It’s not clear if he is a time displaced hero or not yet; it would be interesting if he was since in the actual Flash title of the New 52 Iris West (no longer hyphened “Allen”) and Barry Allen (the Flash) are not married and not even dating. I’d suggest DC keep Bart’s background a bit of a mystery so as not to undercut what is going on in the Flash title; a book where Barry Allen is dating someone who isn’t Iris. Bart also has a run-in with a very different Solstice; a heroine that debuted with quite a sunny disposition, literally, in the last few issues of the last Teen Titans series pre-Flashpoint.
The rest of the book shows Superboy on his perch observing his power-rival on the Teen Titans, Wonder Girl, and Red Robin’s attempts to recruit the insectoid heroine “Skitter”. In that whole melee, we get to see how really cool Tim Drake as Red Robin as he takes on N.O.W.H.E.R.E.’s in the sewers with brains, brawn, and some very cool “toys” (channelling my best Jack Nicholson as the Joker voice).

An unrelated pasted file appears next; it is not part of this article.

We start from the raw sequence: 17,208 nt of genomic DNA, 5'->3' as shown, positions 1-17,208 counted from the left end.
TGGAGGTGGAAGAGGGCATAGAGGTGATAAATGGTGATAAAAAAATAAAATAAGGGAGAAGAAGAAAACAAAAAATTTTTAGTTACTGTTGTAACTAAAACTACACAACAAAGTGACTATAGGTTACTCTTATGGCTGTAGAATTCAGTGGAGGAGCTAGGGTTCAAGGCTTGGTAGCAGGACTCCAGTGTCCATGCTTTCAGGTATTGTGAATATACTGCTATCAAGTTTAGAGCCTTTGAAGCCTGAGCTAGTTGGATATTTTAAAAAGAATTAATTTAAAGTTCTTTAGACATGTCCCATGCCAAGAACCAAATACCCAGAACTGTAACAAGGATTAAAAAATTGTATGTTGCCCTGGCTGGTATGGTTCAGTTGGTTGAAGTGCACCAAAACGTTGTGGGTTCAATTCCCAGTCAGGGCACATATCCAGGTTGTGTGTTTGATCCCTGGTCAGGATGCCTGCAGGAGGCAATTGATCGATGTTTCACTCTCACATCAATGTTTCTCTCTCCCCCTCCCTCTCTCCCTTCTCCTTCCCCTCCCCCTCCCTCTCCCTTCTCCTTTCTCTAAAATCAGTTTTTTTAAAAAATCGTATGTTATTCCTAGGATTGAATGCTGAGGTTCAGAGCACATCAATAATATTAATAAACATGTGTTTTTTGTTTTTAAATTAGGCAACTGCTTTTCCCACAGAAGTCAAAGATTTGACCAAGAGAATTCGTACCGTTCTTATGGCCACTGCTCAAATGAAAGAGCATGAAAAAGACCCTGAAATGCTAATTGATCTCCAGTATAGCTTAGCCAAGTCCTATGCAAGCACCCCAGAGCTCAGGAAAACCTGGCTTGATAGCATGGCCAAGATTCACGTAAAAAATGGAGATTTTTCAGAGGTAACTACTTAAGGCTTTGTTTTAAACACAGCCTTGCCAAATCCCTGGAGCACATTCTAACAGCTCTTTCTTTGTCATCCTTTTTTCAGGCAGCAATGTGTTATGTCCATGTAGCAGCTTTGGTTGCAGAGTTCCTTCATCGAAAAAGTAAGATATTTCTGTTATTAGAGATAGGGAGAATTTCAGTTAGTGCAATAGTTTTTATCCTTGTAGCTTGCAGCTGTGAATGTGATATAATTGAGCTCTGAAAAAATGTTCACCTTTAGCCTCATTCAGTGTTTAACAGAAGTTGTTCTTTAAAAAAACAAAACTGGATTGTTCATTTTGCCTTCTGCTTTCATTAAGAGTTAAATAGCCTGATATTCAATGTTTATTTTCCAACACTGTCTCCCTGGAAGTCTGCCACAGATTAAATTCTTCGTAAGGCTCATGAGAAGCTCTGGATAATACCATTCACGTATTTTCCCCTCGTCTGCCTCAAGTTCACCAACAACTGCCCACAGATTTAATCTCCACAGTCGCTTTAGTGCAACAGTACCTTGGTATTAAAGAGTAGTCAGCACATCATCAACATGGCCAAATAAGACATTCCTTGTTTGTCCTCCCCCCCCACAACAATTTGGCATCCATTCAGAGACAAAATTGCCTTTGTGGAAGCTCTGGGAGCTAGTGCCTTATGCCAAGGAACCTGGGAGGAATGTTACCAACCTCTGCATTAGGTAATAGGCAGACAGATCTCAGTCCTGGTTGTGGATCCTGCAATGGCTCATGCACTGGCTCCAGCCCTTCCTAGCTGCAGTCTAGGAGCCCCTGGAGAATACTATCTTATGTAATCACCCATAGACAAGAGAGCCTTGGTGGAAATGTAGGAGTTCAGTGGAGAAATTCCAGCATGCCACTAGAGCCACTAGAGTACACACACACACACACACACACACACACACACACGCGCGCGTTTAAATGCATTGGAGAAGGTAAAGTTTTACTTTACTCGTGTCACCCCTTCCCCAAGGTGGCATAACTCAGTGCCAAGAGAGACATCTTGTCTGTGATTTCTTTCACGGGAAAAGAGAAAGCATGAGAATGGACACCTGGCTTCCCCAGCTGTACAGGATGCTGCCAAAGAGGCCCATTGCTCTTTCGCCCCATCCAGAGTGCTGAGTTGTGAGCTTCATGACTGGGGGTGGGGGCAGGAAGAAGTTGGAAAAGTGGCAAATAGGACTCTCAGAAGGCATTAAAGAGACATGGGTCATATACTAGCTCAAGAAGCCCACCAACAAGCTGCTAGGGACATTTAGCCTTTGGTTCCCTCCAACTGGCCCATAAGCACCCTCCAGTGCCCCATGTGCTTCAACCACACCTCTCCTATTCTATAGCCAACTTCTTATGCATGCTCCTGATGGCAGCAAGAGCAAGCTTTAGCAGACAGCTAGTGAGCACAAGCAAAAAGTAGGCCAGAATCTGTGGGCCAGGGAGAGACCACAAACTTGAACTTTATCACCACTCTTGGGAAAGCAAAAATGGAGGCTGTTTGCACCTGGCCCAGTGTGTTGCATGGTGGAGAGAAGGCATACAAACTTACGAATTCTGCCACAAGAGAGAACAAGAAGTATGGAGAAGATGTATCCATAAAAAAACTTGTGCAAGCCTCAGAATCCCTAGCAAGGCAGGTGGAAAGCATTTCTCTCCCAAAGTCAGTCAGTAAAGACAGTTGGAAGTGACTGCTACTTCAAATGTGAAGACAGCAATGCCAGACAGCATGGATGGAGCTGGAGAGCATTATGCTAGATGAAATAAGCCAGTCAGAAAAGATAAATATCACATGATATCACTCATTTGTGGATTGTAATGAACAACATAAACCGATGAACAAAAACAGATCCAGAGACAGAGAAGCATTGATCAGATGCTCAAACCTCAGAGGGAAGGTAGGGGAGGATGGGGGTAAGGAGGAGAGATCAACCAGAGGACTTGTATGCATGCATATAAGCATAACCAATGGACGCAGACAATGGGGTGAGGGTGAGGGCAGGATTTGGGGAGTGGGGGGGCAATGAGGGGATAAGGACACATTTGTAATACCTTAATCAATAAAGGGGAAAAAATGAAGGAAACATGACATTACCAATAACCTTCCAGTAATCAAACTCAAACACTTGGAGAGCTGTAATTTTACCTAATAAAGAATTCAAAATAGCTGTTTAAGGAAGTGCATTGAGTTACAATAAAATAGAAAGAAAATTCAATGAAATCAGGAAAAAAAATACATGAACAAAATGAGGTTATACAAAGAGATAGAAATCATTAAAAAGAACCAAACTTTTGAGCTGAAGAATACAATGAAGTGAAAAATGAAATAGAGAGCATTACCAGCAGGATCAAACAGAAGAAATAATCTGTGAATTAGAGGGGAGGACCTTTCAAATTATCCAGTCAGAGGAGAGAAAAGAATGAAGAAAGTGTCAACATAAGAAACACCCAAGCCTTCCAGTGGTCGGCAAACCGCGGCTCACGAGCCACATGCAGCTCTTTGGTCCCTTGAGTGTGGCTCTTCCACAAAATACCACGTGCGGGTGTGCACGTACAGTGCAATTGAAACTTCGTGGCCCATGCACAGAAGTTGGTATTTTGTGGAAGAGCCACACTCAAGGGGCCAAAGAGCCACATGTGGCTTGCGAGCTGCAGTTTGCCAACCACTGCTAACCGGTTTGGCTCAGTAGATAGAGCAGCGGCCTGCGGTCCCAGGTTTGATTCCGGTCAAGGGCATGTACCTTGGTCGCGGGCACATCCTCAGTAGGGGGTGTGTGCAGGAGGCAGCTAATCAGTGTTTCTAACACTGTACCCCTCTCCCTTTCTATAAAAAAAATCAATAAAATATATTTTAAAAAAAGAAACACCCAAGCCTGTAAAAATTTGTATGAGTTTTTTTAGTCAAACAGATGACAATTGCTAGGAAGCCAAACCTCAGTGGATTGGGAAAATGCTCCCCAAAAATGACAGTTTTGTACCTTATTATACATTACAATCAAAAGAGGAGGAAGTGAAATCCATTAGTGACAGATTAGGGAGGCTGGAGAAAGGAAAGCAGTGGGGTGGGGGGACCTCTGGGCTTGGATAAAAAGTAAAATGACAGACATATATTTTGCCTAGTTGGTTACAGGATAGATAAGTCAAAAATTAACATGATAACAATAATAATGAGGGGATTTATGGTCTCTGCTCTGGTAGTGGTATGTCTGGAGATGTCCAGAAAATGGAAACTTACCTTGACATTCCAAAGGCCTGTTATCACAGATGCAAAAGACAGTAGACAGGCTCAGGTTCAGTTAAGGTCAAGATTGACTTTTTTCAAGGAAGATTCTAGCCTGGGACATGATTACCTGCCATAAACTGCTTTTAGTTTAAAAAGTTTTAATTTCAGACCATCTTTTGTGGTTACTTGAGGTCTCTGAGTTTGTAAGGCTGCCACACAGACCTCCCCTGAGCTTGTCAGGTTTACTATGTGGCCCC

Despite the flashes to other points of view in the book, whether Superboy or Kid Flash, the engine of this title is Red Robin and his single-minded desire to protect and nurture teenagers with newfound powers. It’s like Tim Drake is a teenaged Professor Xavier recruiting is teen X-Men. It’s a winning formula by a writer well versed in X-Men lore and teen escapist misadventuring. We’re still being teased by the various members of the team who haven’t officially come together yet as team; in fact one of our principal players actually makes a point of walking away in this issue. With the soap opera and X-Men adventuring overtones, writer Scott Lobdell delivers another compelling Teen Titans issue. The pencilling work of Brett Booth also fits so well with this kind of story that is peppered with light and dark throughout; tonally and with the various shades of characters we encounter.
Teen Titans #2 is fun, intriguing, and an ction packed romp by an excellent pairing of writer and artist. Can`t wait for November’s issue #3.
Red Hood and the Outlaws #2: